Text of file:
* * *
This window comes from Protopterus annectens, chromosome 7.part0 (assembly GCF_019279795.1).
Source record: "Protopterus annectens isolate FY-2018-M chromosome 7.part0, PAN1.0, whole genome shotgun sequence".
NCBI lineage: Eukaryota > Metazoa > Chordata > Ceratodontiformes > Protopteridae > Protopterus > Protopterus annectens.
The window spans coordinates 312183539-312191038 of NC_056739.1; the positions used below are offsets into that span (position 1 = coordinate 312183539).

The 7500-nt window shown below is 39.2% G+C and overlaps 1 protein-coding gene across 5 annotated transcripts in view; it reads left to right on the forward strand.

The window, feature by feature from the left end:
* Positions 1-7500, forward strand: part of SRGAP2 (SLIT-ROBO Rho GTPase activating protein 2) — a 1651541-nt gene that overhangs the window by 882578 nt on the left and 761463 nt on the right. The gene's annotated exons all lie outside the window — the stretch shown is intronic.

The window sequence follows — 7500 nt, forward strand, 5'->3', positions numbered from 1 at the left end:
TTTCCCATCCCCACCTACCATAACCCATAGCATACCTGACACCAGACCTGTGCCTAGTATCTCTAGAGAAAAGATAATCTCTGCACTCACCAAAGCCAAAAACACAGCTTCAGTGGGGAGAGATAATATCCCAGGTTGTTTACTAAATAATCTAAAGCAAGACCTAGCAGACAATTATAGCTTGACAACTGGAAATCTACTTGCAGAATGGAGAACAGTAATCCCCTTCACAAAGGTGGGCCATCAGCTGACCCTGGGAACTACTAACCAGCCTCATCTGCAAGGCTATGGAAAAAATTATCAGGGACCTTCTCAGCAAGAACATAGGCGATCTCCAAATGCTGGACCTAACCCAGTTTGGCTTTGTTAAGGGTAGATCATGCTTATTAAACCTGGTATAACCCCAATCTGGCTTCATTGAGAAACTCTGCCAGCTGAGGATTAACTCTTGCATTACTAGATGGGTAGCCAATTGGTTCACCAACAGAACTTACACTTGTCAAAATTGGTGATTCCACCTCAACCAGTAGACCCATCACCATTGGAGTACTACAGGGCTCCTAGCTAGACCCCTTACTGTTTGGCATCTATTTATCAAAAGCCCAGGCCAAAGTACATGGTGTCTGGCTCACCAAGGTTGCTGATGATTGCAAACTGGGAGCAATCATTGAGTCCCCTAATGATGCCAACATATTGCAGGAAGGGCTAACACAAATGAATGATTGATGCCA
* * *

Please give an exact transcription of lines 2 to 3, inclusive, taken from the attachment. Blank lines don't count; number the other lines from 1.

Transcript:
Source record: "Protopterus annectens isolate FY-2018-M chromosome 7.part0, PAN1.0, whole genome shotgun sequence".
NCBI lineage: Eukaryota > Metazoa > Chordata > Ceratodontiformes > Protopteridae > Protopterus > Protopterus annectens.